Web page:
Contemporary Globalism is part of the problem.  Far from being the community its more ideological adherents claim it is more a form of interdependent anarchy. Consequently, a relatively small event or group can create enormous shock. Such shock is not confined to the spreading of disease. 911 and Al Qaeda spawned the Global War on Terror, a small group of bankers triggered the 2008 financial crash and the precipitant decline of Europe and the accelerated rise of China as power shifted from West to East. All the serious evidence suggests COVID 19 began in Wuhan in November as a pathogen leapt from one species to another and within four months much of the world economy is shutting down.

At the time of the 2003 SARS outbreak China represented 3% of the world economy, whereas today it represents 17%.  In the past, most such contagions tended to be localised. Travel was far more restricted, lockdowns at times of plague were far more common, and people died far more quickly limiting the ability of any contagion to spread. There were, of course, exceptions. The Black Death which swept through Asia, Africa and Europe in the fourteenth century also spread along the old Silk Road and sea-borne trade routes.

Why China and why now?

The demand for fresh meat slaughtered in the traditional Chinese manner now poses a clear and present danger to the well-being of humanity. Why? For all the growth in China’s power and wealth since 1989, the Middle Kingdom is a huge populous country full of very poor people.  There is a profound friction between the twenty-first century state Beijing likes to project to the world, and the reality of rural poverty and the rapid growth of an urban poor still wedded to traditional practices such as ‘wet [blood] markets’.  The average GDP per capita in China is still only around $10,000 per annum (with millions living on incomes far below that) compared with US GDP per capita at $65,000 per annum.  Living conditions are often appalling with huge numbers of Chinese families crammed together in high-rise poverty.  Chinese cities have become natural breeding ground for pathogens able to leap from one species to another.  

Beijing has tried to limit such practices. However, state action has simply pushed the business into the unregulated back alleys of Chinese cities. Given the reputational and actual damage to China that will be caused by COVID-19 Beijing is now taking stringent action to deal with the threat.  Equally, containment of COVID-19 is also likely to see a lurch towards an even more control-obsessed, autocratic Chinese state.  

Strategic consequences and implications

The COVID-19 pandemic will also have profound strategic consequences, of which the health crisis is simply the first. Over time the crisis will spread to all other areas of statecraft from the economic to the military. The world’s two power autocracies, China and Russia, are particularly vulnerable. The signs are already ominous with Russia already suffering. The price of benchmark Brent crude oil has collapsed from $55 per barrel in December to $29 today. Russia needs to export its oil at around $70 per barrel for the Russian economy to be sustained. In the first quarter of 2020 Chinese manufacturing production dropped by 13%, the fastest and largest fall for fifty years.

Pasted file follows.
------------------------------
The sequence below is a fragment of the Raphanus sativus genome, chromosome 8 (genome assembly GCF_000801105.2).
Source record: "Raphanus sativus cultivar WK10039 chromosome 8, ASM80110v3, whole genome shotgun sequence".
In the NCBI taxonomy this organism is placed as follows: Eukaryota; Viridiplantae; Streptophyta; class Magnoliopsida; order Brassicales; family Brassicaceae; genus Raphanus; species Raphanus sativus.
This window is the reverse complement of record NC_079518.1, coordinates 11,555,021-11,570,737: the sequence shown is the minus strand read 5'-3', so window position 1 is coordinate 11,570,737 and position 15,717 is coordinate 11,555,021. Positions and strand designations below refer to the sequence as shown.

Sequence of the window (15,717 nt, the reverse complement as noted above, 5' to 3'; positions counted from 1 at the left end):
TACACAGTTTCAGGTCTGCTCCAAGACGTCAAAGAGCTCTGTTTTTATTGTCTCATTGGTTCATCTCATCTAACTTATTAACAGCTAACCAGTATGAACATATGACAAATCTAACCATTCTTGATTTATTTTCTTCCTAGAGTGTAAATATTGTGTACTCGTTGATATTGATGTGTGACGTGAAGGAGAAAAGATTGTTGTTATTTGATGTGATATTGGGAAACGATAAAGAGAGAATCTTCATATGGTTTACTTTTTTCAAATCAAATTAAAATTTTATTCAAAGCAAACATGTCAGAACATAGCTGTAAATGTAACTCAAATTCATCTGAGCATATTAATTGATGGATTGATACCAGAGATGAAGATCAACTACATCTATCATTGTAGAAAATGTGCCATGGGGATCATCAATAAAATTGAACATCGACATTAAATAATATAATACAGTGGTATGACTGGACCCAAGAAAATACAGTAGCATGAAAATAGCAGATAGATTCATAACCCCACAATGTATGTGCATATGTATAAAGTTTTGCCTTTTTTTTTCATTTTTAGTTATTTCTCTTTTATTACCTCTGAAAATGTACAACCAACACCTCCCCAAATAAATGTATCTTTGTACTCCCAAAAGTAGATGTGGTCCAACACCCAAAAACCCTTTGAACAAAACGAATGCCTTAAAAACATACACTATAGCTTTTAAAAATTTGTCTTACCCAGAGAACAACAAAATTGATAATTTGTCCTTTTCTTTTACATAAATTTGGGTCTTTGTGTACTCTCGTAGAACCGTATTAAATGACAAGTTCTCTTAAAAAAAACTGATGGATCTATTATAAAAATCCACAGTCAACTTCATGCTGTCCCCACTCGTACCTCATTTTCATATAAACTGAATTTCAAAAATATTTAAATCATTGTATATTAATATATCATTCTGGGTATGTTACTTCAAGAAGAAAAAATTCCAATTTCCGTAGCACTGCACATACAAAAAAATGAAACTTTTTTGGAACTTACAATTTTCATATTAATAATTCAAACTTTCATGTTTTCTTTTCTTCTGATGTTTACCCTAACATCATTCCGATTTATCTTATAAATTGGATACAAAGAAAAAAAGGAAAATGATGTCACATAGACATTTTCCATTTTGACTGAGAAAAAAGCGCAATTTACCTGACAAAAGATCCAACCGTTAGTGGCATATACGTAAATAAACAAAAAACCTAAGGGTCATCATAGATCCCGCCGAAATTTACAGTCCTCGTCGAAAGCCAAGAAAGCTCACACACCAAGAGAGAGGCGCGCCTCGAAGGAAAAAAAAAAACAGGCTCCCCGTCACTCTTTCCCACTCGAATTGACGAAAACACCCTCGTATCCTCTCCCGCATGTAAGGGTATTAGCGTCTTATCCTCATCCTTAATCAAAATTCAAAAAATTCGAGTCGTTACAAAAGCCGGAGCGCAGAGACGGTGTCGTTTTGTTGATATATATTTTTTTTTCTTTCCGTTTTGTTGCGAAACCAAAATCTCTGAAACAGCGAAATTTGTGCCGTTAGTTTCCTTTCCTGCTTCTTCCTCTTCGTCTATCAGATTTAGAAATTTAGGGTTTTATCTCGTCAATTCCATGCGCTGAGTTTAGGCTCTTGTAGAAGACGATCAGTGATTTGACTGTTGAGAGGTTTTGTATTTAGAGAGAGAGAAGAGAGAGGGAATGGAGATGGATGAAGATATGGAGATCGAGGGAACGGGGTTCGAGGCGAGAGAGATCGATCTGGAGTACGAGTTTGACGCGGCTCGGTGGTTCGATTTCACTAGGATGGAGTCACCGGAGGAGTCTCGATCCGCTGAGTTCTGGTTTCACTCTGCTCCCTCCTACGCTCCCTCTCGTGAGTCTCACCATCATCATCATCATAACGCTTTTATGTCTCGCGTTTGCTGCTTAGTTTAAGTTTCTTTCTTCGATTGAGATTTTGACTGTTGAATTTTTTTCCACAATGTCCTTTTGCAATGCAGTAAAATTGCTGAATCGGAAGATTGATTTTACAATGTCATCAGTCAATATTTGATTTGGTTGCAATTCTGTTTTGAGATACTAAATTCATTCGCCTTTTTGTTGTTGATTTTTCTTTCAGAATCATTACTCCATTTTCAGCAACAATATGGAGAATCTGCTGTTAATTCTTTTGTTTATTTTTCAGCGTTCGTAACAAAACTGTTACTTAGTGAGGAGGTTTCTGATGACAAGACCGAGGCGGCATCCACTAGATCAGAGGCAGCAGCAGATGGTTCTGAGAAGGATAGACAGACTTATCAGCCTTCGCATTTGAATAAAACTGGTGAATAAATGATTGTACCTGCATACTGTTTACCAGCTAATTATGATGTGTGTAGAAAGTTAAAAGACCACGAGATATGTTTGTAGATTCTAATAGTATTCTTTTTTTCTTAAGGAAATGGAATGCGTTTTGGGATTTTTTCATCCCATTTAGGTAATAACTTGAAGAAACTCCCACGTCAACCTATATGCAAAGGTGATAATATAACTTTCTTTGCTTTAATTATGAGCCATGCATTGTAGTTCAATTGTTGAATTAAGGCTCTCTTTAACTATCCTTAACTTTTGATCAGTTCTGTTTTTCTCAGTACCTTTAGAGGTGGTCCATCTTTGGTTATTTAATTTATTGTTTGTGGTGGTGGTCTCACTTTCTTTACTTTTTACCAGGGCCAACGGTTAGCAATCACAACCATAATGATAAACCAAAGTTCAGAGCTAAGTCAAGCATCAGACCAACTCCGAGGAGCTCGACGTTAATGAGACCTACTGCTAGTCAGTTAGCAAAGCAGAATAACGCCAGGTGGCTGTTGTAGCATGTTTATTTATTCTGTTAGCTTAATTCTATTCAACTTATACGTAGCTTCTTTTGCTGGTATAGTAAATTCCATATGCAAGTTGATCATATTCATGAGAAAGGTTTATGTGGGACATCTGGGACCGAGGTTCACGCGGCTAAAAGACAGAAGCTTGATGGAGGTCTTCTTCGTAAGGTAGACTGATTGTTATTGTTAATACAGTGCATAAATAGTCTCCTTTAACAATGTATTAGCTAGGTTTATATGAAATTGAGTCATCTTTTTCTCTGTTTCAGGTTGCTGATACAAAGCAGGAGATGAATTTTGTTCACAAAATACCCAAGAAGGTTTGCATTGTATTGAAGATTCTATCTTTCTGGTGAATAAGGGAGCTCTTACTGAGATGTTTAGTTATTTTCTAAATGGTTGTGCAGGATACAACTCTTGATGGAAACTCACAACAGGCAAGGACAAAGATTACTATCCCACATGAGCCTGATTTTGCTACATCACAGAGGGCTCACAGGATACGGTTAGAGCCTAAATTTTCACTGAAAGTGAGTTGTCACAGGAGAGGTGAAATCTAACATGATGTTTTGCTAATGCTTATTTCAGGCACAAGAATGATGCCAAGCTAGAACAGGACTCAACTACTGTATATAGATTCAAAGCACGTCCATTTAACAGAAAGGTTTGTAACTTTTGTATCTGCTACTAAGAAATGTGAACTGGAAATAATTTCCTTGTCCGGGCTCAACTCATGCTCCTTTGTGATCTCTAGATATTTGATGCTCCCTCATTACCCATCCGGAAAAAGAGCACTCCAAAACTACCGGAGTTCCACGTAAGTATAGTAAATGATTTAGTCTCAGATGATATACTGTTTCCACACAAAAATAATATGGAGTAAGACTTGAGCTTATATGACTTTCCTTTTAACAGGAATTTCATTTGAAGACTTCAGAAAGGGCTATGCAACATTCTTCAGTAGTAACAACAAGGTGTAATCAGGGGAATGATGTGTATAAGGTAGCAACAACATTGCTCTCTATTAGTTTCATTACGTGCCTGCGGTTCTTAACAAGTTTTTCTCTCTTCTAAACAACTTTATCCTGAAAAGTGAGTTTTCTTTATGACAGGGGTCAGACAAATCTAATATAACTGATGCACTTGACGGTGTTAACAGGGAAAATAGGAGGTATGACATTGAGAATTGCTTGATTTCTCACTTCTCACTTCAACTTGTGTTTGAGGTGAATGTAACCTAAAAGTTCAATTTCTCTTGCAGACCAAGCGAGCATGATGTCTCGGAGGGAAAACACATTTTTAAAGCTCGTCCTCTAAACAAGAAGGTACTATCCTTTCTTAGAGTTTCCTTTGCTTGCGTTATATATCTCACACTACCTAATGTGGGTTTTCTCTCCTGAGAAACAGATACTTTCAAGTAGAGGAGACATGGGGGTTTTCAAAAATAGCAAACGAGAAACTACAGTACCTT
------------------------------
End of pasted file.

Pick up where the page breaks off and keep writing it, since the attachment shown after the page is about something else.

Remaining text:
Autocracies tend to share certain characteristics when under pressure.  First, the primacy of the state over the individual is reinforced, with elites seeing themselves as the very embodiment of the nation and indispensable to it.  Both Beijing and Moscow are already moving to exert even more control.  President Xi is already the president-for-life of China. If, as seems likely, President Putin succeeds in his efforts to remain president at least until 2036, Russia too will become more autocratic. Second, such elites also fear their own people. In the wake of the 1989 Tiananmen Square massacre the Chinese Communist Party offered a new ‘deal’ to its burgeoning middle classes: sustained growth in their prosperity in return for their continued unquestioning of power of the Party. That deal could fail.

History also plays an important role. Both Xi and Putin were shaped by the collapse of the Soviet Union in 1991 and fear the consequences of a sustained period of economic decline on their ability to hold onto power. President Putin is already suffering from falling popularity.  In such circumstances, Russia could retreat even more into a reflexive nationalistic and militaristic posture with the West, the source of most of Russia’s foreign-generated income, routinely cited as a threat.  In such circumstances, China too would likely become far more aggressive, with Taiwan particularly vulnerable.  Therefore, the possibility of both power autocracies embarking on more military adventurism must not be discounted as a downstream consequence of COVID-19.

As China cracks down on internal dissent the legal frameworks that enable Western multinational corporations to operate therein will also likely become even more onerous. Many Western companies could well seek to ‘re-shore’ their operations back to the US and Europe, exacerbating the economic crisis in China. At the very least, many such corporations will (and should) move to end their over-reliance on Chinese supply chains vulnerable to catastrophic failure or political disruption.